Environmental collaboration and conflict resolution: online course
Credits: 5 ECTS
Teaching language: English
Max. number of attendees: 25
Time: 17-21 August 2020. The course will start on Monday 17th at 9 am. The closing of the course will be on Friday 21st at 3 pm.
Host: University of Eastern Finland, Yliopistokatu 2, FI-80100 Joensuu
Forms of study: Virtual course: lectures, course diary, literature, group works. All students need to participate 80% of course sessions as well as actively carry out writing and reading outside of course sessions. If you cannot fully participate in all these course requirements, you cannot complete the course and get the ECTS credits.
Responsible teachers: Dr. Prof. Irmeli Mustalahti, Dr. Prof. Lasse Peltonen
Invited international teachers: Laurel Singer, MS, LPC, Executive Director and Steve Greenwood, MPA, Director of Training and Academic Services, National Policy Consensus Center (NPCC), Portland State University, USA
Contact: Emma Luoma, firstname.lastname@example.org
How to apply: Please send a letter of motivation and CV to emma.luoma[at]uef.fi by 15th June.
Course attendees will be confirmed already during the application period.
Due to the situation regarding to the coronavirus, we will provide a virtual course.
Course is part of the normal curriculum of Environmental Policy discipline at Department of Geographical and Historical Studies and organized jointly with three research projects namely MAKUTANO, ALL-YOUTH and CORE.
See the tentative course program here.
This course is targeted to Master students. A suitable participant has Bachelor level studies in field of e.g. environmental politics, forest policy and economics, environmental issues, natural resources governance, or studies/practical experience in environmental conflict situations. Phd students are also welcome to apply.
Content and learning outcomes
The course seeks to further the understanding of environmental conflicts and the possibilities of resolving them through collaborative management, mediation and participatory interventions. The course is both academic and practice-driven.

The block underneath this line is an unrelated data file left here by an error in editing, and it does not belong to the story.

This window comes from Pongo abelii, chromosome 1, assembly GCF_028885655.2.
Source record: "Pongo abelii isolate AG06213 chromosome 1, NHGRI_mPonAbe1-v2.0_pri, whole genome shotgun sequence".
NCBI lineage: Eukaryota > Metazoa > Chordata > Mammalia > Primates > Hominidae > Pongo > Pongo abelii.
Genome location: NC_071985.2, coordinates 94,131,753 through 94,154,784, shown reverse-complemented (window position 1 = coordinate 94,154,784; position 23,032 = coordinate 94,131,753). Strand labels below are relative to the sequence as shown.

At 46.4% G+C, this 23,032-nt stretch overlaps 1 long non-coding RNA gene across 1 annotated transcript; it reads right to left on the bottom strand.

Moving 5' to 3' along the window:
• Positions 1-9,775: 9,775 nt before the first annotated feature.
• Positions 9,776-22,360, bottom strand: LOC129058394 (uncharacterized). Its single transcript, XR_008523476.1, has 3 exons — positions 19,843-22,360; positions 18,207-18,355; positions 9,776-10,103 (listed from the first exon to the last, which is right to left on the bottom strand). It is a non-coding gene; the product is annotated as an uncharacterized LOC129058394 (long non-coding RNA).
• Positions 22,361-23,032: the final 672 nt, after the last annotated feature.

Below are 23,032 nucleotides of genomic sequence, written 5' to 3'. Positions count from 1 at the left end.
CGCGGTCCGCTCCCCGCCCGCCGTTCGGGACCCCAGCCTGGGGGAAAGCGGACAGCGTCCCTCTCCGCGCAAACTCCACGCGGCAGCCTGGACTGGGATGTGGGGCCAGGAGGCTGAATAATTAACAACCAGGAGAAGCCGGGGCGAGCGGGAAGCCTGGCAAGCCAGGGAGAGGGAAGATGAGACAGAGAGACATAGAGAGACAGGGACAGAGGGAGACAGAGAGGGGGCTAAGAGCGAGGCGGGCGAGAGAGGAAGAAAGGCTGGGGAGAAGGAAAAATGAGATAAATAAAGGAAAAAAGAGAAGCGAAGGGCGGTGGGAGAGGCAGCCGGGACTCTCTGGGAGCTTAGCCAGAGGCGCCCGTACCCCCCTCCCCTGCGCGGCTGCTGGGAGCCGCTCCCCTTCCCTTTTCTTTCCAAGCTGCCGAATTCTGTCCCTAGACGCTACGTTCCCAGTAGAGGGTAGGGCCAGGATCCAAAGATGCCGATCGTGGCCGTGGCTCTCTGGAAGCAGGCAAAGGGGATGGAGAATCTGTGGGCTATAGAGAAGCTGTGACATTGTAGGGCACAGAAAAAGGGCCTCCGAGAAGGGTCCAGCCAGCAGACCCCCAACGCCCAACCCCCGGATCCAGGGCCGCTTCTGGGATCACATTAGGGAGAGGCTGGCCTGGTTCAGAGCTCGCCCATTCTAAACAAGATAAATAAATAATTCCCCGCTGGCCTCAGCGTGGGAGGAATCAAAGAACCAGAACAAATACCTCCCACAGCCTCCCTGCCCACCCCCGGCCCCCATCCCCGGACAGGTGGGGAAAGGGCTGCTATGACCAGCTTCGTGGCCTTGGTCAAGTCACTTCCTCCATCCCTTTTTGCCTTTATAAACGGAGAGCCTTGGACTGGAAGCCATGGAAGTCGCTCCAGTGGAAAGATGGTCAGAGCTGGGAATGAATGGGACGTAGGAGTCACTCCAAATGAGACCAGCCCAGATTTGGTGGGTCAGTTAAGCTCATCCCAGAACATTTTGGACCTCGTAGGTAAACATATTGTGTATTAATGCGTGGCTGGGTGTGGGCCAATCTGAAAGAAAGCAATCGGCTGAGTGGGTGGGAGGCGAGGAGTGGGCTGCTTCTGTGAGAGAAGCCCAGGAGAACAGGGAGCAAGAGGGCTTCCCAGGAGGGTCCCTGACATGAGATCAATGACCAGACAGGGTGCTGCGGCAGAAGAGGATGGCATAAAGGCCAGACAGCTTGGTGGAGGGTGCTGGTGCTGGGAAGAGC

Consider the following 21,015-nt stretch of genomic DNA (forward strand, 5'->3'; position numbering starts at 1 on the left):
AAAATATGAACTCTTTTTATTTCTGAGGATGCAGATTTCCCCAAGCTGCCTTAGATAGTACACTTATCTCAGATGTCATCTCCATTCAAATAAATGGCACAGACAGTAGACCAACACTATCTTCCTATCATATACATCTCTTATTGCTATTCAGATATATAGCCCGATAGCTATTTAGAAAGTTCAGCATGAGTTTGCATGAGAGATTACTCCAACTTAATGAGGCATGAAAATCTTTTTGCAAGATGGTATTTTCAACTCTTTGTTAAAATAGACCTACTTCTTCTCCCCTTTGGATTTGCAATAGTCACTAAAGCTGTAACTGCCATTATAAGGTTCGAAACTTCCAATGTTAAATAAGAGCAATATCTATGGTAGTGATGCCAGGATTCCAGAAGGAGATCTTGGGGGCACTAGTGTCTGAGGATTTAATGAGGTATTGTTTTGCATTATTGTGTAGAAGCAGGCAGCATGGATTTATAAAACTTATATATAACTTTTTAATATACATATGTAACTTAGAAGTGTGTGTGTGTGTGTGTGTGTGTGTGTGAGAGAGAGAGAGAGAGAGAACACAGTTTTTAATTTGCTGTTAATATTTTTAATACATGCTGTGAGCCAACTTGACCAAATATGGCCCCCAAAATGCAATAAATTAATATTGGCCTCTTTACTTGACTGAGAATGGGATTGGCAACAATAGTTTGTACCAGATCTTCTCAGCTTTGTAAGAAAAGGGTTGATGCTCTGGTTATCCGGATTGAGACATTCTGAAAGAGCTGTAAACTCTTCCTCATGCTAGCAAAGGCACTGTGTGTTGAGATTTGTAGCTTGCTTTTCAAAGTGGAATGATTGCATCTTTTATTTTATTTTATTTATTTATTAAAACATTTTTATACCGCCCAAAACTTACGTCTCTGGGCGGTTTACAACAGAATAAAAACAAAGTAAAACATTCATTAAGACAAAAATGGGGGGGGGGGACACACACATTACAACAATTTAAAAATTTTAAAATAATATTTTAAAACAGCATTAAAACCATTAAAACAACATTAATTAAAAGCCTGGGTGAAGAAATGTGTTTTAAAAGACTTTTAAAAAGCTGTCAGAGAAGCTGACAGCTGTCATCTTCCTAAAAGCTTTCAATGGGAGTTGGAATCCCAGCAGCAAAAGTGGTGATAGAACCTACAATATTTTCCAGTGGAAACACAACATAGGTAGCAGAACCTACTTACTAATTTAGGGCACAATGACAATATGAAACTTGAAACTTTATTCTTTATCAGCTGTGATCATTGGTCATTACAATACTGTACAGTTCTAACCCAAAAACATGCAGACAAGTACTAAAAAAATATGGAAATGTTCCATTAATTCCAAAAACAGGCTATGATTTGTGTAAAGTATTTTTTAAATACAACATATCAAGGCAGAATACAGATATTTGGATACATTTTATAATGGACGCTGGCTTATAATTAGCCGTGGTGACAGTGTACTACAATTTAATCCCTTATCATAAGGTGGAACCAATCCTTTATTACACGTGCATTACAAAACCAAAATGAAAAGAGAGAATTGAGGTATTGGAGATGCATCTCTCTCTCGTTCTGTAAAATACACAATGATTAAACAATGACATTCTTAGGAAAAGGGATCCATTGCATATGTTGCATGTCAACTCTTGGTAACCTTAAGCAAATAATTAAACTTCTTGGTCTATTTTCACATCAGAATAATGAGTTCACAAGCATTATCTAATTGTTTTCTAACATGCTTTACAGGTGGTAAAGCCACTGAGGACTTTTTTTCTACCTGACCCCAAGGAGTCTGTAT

After completing the course, the student has
- an understanding of environmental conflicts
- developed skills to create collaborative management and participatory interventions
- learned theoretical underpinnings and conflict analysis perspectives
- devoped practice-oriented skills in assessments and interventions in conflict situations
The course will address natural resource conflicts that are familiar and topical for the course participants. These cases provide a real-world context for the course contents and development of practical skills. The themes include natural resource conflicts in the fields of forestry, nature conservation, mining and land use conflicts more generally.
The course is constructed around a framework of environmental collaboration and conflict resolution, drawing from a spectrum of different possible interventions. It starts with introduction of collaborative governance and participatory methods and continues with a closer look on the theory and practice of collaboration and consensus building. It includes elements of interest-based negotiation theory at its core and builds on the practices of collaborative governance.
The participants will learn to:
1) analyze conflict situations;
2) understand types of intervention and their preconditions;
3) match environmental conflict situations with appropriate response strategies;
4) understand the principles of collaborative processes and meditated negotiation as a conflict resolution strategy; and
5) participate effectively in collaborative multi-party processes.
Reports from previous courses:
Pre-course reading materials will available for the students before the course. All course participants are expected to read through the pre-course reading materials before the course. Provided articles will help participants to understand and follow the lectures. All students are expected to carry out literature search related to lecture topics. Lecturers will provide some additional list of literature; which students could use for their further literature search.
0-5 (based mainly on the group works but also active participation during the lectures)
The course language is English. Write reflections after each course day (max 1000 words) and mainly discuss some key points as well as your reflections to these key issues discussed during the course sessions and in the material given by the teachers and search by yourself. The deadline for final course diary including all reflections written during the course will be one month after the course. In end of the final course diary, remember to evaluate your own course participation (credit 1-5) as well as reflect how you could use course knowledge in future (max 1 page).
The course is organized in collaboration with following projects: